N.C. 2019 deer harvest saw 6.7 percent increase

deer harvest
North Carolina's statewide deer harvest for 2019 showed an increase over the previous three-year average.

Biggest increase was in Western Zone of state

Results from the N.C. Wildlife Resources Commission’s annual deer harvest summary indicate hunters across the state reported harvesting 161,940 deer during the 2019-20 hunting season. This marks a 6.7 percent increase compared to the average harvest the last three seasons.

Of the deer harvested, 51.1 percent were antlered bucks, 4.5 percent were button bucks and 44.4 percent were does. Hunters harvested the most deer with a gun (76 percent). This was followed by blackpowder (10.9 percent), bow (7.3 percent) and crossbow (5.8 percent). Table (PDF)

Deer harvests increased in all zones except for the Northeastern Zone, which saw a 2 percent decline. In the Western Zone, deer harvests increased by 20.8 percent. A 9.6 percent increase occurred in the Northwestern Zone; 8.6 percent in the Central Zone; and 6.7 percent in the Southeastern Zone. Deer Zone Map (PDF)

The variation in harvest (PDF) from year to year and from zone to zone is something biologists expect to see. It is due to a number of factors that can include weather, mast (acorn and berries), disease, hunter effort, harvest selectivity, reporting compliance and rule changes.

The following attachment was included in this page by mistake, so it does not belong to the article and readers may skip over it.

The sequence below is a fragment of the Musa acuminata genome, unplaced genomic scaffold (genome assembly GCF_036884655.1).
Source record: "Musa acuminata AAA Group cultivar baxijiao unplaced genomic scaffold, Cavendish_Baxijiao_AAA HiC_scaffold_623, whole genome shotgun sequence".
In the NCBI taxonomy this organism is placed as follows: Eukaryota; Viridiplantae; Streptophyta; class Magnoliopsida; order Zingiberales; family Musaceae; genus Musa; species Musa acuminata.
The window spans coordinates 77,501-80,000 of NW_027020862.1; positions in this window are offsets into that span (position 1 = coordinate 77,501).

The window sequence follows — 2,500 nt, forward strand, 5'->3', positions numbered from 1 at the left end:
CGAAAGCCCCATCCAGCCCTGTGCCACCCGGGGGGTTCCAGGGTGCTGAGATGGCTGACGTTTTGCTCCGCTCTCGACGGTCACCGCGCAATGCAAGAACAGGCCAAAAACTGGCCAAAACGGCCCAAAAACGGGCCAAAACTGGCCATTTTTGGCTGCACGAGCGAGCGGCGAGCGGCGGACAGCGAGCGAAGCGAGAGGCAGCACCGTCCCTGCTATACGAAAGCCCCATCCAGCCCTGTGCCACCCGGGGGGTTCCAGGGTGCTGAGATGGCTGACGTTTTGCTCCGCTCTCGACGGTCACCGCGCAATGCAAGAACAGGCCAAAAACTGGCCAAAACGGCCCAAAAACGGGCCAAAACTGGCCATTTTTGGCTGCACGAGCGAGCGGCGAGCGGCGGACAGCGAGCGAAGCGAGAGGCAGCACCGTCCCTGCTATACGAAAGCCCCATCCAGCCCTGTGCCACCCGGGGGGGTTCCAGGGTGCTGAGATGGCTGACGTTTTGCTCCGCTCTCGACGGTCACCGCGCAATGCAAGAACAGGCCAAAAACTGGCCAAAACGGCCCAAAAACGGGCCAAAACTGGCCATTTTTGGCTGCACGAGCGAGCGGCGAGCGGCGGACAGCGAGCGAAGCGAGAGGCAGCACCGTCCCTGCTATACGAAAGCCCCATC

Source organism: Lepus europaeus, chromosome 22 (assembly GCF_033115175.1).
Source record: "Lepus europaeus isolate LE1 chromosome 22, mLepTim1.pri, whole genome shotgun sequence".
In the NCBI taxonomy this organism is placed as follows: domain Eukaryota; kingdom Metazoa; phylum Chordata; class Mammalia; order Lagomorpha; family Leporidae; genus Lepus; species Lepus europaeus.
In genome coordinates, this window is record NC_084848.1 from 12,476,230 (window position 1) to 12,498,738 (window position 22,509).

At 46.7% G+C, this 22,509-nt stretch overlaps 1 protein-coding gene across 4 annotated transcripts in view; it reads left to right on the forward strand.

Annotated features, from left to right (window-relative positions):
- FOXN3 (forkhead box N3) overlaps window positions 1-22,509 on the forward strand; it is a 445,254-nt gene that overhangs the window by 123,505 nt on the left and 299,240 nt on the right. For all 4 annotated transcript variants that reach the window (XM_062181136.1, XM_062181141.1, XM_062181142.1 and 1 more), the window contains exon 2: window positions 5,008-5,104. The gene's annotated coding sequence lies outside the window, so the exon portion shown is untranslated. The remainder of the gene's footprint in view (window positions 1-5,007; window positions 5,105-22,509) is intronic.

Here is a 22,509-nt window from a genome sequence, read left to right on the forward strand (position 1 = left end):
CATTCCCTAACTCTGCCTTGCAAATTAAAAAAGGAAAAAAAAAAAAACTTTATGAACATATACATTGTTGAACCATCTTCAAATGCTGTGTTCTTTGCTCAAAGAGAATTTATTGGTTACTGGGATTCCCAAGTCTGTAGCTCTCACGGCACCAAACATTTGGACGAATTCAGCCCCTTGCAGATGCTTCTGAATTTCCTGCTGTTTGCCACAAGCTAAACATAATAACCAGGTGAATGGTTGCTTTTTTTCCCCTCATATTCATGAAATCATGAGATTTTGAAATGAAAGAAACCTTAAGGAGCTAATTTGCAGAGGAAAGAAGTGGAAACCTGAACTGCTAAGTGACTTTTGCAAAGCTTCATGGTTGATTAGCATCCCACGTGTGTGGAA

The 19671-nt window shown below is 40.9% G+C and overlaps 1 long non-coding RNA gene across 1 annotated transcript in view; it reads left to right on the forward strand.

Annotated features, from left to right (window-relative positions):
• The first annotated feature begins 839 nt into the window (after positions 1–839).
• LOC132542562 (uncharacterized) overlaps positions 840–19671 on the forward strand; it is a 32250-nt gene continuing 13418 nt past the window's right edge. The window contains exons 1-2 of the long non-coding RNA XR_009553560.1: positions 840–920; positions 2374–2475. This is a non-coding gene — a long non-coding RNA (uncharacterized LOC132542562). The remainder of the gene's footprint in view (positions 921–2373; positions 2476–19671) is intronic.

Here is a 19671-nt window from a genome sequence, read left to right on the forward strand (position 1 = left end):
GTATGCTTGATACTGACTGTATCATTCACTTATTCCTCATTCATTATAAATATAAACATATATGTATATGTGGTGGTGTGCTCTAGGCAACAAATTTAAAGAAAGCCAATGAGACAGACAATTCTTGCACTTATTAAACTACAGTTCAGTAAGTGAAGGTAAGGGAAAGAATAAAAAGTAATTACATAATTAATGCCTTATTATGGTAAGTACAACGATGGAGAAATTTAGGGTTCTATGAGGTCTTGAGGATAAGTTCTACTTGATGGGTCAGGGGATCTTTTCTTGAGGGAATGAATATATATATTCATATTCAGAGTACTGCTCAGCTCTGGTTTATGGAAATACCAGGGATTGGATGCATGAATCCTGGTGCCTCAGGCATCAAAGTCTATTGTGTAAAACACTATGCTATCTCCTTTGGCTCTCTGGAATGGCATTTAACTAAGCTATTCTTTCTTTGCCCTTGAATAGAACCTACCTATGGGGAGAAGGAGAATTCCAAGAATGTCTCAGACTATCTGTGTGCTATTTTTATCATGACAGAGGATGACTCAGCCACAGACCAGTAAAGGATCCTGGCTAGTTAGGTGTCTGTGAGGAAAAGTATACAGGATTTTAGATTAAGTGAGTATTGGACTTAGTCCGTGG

2019-2020 was the second hunting season following implementation of significant rule changes intended to improve herd condition across the state. These changes included a statewide antlered bag limit of two and an anterless bag limit of four.

“Changes in population demographics can take several years. But early reported harvest and other supporting data indicate we’re moving closer towards meeting density, sex ratio, and age structure objectives across most of the state,” said Jon Shaw, the Commission’s deer biologist.

Other reported findings include:

  • Deer harvested on game lands comprised 3.2% of the total harvest.
  • Dog hunting comprised 20.1% of the harvest in counties where hunting deer with dogs is permitted.
  • Eighty-one municipalities and communities participated in the Urban Archery Season or Community Deer Management Assistance Program, and harvested mostly (88.9%) antlerless deer.  These programs focus harvest on does to maintain lower populations in these areas.
  • Forty-nine properties participated in the Deer Management Assistance Program and harvested 789 deer.

Reported harvest data provide valuable trend information that biologist use, in combination with other recurring agency surveys and biological data, to monitor the herd.

“We primarily focus on long-term trends rather than annual variations to monitor the population. We have observed increasing trends in deer harvest in western North Carolina, likely due to an emerging deer herd and improved deer habitat on private lands,” Shaw said. “Across most of the Northwestern and Central Zones we have relatively stable harvest trends. In large portions of Eastern North Carolina, we’ve observed declining trends in harvest and deer numbers for a number of years. This year’s reported harvest data may be an early indication that those trends are stabilizing or possibly increasing in many areas of Eastern North Carolina.”

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